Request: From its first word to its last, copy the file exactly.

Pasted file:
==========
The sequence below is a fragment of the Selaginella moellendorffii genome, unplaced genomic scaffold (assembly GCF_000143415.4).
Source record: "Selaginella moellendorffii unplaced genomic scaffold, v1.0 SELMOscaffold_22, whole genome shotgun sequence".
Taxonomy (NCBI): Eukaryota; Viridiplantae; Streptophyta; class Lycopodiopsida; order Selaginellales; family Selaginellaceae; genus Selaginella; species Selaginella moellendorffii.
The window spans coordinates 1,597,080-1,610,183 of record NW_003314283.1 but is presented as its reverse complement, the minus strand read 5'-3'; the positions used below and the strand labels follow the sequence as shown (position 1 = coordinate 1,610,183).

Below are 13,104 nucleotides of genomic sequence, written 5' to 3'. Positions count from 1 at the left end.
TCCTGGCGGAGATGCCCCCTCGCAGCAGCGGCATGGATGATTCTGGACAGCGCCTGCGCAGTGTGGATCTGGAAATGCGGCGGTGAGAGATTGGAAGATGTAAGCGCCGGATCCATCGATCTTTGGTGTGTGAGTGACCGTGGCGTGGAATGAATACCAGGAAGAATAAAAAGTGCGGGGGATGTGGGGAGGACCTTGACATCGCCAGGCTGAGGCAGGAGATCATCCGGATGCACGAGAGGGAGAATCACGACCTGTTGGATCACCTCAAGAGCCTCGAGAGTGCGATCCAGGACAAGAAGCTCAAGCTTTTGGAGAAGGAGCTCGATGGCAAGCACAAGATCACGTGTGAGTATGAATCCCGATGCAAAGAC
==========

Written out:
The sequence below is a fragment of the Selaginella moellendorffii genome, unplaced genomic scaffold (assembly GCF_000143415.4).
Source record: "Selaginella moellendorffii unplaced genomic scaffold, v1.0 SELMOscaffold_22, whole genome shotgun sequence".
Taxonomy (NCBI): Eukaryota; Viridiplantae; Streptophyta; class Lycopodiopsida; order Selaginellales; family Selaginellaceae; genus Selaginella; species Selaginella moellendorffii.
The window spans coordinates 1,597,080-1,610,183 of record NW_003314283.1 but is presented as its reverse complement, the minus strand read 5'-3'; the positions used below and the strand labels follow the sequence as shown (position 1 = coordinate 1,610,183).

Below are 13,104 nucleotides of genomic sequence, written 5' to 3'. Positions count from 1 at the left end.
TCCTGGCGGAGATGCCCCCTCGCAGCAGCGGCATGGATGATTCTGGACAGCGCCTGCGCAGTGTGGATCTGGAAATGCGGCGGTGAGAGATTGGAAGATGTAAGCGCCGGATCCATCGATCTTTGGTGTGTGAGTGACCGTGGCGTGGAATGAATACCAGGAAGAATAAAAAGTGCGGGGGATGTGGGGAGGACCTTGACATCGCCAGGCTGAGGCAGGAGATCATCCGGATGCACGAGAGGGAGAATCACGACCTGTTGGATCACCTCAAGAGCCTCGAGAGTGCGATCCAGGACAAGAAGCTCAAGCTTTTGGAGAAGGAGCTCGATGGCAAGCACAAGATCACGTGTGAGTATGAATCCCGATGCAAAGAC